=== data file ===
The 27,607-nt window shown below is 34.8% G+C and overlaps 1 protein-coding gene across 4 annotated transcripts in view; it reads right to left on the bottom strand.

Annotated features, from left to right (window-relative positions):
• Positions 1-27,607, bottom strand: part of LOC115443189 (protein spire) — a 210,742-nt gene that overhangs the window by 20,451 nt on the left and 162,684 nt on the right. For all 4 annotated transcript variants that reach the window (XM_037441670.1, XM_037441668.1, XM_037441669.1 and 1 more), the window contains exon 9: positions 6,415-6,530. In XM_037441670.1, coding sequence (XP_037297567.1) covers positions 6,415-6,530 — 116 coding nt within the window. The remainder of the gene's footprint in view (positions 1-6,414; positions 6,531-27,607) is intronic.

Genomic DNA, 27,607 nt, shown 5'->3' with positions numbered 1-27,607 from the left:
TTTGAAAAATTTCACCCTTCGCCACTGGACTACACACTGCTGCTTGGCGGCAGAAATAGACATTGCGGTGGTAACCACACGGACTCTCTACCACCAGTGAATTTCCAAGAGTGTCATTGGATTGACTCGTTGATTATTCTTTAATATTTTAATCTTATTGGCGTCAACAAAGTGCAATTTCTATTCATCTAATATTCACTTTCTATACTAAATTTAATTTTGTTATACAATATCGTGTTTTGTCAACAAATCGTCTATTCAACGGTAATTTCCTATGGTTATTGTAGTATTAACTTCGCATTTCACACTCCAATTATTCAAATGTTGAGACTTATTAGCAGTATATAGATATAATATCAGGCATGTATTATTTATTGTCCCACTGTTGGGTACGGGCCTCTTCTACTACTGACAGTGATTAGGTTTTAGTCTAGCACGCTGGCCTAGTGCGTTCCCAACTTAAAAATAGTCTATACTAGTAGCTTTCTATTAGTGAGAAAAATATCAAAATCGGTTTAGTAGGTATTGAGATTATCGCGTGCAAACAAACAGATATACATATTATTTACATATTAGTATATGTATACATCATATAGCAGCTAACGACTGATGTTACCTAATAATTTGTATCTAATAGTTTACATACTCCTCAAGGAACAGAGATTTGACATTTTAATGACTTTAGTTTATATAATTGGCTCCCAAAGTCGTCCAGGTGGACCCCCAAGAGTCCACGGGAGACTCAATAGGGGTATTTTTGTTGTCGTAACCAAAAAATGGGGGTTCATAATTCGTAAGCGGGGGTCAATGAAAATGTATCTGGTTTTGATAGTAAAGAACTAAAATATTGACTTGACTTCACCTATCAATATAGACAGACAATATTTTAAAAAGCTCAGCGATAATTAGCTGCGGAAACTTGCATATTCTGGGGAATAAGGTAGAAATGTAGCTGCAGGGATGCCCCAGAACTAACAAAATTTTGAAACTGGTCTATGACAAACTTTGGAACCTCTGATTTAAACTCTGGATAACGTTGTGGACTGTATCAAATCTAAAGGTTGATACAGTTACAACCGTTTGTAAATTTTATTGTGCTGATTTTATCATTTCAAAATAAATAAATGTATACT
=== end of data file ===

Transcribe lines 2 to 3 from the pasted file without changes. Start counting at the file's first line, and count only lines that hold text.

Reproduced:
Annotated features, from left to right (window-relative positions):
• Positions 1-27,607, bottom strand: part of LOC115443189 (protein spire) — a 210,742-nt gene that overhangs the window by 20,451 nt on the left and 162,684 nt on the right. For all 4 annotated transcript variants that reach the window (XM_037441670.1, XM_037441668.1, XM_037441669.1 and 1 more), the window contains exon 9: positions 6,415-6,530. In XM_037441670.1, coding sequence (XP_037297567.1) covers positions 6,415-6,530 — 116 coding nt within the window. The remainder of the gene's footprint in view (positions 1-6,414; positions 6,531-27,607) is intronic.